January 31, 2011 Rain, sleet or snow. Do we care anymore, or do they?
I have always been a big fan of the postal service. My Uncle Roy’s dad was the postmaster in our town. Then, my best friend’s dad replaced him as postmaster. Heck, we liked the post office so much that my sister actually drove my daddy’s 1955 Plymouth into the side of the post office wall (by mistake of course) with me in the back seat. We had the same postal carrier at the house where I grew up for all my young life.
Delivering the mail to our houses and businesses every day has always been something I appreciated and respected of the people who performed those tasks. Then, times changed somewhere along the way…..and I am not sure why because it costs so much more now than ever before and I understand about costs, etc….But, I offer this blog tidbit below which I found very interesting reading from Chan Lowe, SunSentinel.com, on the proposal to shut down 2,000 post offices.
His comments about the condition of the local post office hit home. There are exceptions in many local post offices and generally ours has not been in this “non-cleanliness” category. But my former hometown post office is currently maintained in horrific condition, where workers’ attitudes are worse than any USPS employees I have ever encountered. They dress like rag muffins rather than uniformed postal employees and the conditions of the office is horrific.
These “new employee attitudes of those who greet you and make you feel uncomfortable seem to be the norm, rather than the exception – even to the point of being rude. It happens here too. I have seen it personally locally and we bite our tongue, but bring up the subject and people tell us they know it too.
We don’t want any of our post offices in Elmore County to close, and we believe Congress will prevent such too.
The USPS could be profitable if they start smiling again, and running that business like a business. One rate increase after another has customers like us looking for alternatives, even hiring newspaper carriers to deliver our product because either postal workers don’t care about getting our products out on time with the same priorities with other mail that we pay for, or the system is truly broken. It takes a week to get a paper from Wetumpka to Alexander City. Our business and others often have lost mail going through Montgomery. Usually, it’s every week I tell you.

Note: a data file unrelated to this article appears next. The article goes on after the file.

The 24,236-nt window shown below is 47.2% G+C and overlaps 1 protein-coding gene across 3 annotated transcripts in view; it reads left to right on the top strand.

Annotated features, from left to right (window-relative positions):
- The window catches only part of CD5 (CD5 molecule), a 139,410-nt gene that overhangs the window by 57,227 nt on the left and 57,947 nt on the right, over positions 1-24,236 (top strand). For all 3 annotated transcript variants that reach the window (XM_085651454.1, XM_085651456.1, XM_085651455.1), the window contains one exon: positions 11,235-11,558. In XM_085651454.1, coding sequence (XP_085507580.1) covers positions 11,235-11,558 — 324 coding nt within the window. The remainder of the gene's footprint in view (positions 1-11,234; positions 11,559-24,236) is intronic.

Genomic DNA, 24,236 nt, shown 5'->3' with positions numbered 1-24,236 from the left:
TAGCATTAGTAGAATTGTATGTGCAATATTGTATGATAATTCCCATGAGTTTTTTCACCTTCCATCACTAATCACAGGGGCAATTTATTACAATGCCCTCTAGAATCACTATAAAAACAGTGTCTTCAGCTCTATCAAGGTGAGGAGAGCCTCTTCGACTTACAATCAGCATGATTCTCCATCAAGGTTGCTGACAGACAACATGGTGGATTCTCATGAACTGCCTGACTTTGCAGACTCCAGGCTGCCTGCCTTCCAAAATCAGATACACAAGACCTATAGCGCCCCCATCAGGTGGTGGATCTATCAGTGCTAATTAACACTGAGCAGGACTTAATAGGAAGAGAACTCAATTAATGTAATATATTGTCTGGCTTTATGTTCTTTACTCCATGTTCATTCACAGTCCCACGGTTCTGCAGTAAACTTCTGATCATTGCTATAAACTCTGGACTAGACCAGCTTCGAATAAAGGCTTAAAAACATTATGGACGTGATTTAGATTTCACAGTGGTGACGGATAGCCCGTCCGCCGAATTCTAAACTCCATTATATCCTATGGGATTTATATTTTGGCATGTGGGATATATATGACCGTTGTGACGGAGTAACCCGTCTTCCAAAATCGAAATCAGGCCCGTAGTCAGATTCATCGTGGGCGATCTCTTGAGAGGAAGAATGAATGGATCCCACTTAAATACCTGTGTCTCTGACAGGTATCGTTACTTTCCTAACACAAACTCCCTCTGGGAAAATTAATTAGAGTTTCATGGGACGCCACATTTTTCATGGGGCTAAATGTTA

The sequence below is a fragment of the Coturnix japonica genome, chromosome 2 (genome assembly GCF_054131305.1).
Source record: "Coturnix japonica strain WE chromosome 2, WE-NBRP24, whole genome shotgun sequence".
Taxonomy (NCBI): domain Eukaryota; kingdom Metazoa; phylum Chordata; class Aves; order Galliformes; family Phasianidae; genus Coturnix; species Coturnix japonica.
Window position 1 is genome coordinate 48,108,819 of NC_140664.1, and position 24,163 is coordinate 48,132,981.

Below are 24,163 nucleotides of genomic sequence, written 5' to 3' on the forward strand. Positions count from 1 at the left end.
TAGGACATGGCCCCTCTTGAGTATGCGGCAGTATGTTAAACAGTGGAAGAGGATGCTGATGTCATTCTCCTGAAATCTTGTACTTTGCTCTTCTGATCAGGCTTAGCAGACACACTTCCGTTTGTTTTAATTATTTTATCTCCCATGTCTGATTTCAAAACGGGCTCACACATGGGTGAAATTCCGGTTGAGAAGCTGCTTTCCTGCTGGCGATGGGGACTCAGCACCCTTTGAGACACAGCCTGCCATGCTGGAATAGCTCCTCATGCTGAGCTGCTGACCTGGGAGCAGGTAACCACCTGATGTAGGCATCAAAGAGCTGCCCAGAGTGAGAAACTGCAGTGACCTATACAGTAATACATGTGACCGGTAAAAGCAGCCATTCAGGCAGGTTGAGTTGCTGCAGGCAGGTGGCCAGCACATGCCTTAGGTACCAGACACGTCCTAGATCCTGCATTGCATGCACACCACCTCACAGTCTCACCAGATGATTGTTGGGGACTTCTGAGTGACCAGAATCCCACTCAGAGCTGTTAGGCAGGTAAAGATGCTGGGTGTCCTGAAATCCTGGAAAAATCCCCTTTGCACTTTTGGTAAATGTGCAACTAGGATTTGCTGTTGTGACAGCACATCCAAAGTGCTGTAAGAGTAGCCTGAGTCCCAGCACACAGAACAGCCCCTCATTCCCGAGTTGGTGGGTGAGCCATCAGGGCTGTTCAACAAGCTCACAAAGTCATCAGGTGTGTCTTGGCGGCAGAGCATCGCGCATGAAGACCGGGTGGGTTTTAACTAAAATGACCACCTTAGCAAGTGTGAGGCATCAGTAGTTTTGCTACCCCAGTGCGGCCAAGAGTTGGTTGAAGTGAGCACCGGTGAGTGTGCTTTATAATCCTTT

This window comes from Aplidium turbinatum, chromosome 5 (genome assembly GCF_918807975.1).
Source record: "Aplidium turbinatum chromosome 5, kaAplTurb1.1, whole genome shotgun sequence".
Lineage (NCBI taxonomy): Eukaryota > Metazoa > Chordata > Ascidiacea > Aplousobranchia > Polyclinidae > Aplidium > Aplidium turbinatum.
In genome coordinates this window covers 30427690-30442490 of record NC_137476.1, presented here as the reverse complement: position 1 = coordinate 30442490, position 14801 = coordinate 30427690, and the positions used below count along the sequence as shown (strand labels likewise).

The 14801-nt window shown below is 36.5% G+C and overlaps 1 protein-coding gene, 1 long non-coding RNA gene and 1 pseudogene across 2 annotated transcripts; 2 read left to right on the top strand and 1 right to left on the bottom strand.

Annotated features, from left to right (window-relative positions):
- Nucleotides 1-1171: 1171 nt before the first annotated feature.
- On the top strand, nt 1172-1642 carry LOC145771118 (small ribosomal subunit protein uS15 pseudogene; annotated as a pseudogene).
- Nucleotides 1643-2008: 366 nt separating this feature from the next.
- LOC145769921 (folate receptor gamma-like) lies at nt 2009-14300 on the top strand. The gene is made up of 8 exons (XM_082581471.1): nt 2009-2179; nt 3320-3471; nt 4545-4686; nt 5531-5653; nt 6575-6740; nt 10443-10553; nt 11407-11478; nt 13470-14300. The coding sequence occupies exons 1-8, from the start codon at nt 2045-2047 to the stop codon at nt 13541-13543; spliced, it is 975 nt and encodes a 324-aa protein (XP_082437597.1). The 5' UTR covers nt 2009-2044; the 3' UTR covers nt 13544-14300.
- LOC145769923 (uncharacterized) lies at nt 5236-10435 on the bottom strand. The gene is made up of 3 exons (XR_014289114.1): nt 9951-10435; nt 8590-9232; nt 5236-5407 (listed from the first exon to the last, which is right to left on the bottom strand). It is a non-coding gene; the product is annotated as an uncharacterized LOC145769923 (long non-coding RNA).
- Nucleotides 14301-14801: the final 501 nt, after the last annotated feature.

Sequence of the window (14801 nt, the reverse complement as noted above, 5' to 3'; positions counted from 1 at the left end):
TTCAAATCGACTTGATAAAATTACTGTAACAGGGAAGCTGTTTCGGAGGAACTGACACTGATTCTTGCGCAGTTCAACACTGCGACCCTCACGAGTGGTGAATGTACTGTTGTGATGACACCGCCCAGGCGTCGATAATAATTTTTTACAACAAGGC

Service and rates have become horrible for newspapers, yet we pay more and more each year at or higher than first-class delivery rates –
Give us your thoughts after you read this below from Chan Lowe of SunSentinel.com……
The outcry over the U.S. Postal Service’s rumored closing of 2,000 post offices over the next two years reflects our dismay at the prospect of yet another slice of Americana fading into the miasma of rotting memories⎯like the ice-man, the gas station attendant and the bootlegger who made backdoor house calls.
The notion of the village post office⎯the warm, welcoming community center housing a half-bespectacled postmistress who knows everyone in town, as well as their business⎯ is an indelible component of the national myth.
If you grew up in a big city like I did, your memories of the post office don’t reflect the same rosy, gemütlich glow. The lobby of my post office always smelled like a colony of feral cats lived behind the heating grate, and the sullen, silent lines of frustrated customers shuffling forward while slab-faced postal clerks served them at mollusk-like speed made the visit seem more like an episode of The Twilight Zone than The Andy Griffith Show.
Nonetheless, I said “rumored” in the first paragraph because I doubt Congress will ever let it happen. It’s easy to cut things in the abstract, but even conservative Republicans know that constituents have long memories when it comes to losing something dear to them, be it that post office or the military base down the road ⎯ cries for fiscal restraint be damned.
This is just the first shot across the bow. It’s the USPS’ way of letting members of Congress know it’s time to think about how they’re going to sell the continued funding of a losing operation that has no long-term future to the public.
Our representatives have plenty of practice; it’s no different than keeping a useless military weapons program alive because the components are⎯due to the connivance of the prime contractor⎯manufactured in as many home districts as possible.
Don’t despair. Our legislators are skilled professionals. They’ll find a way.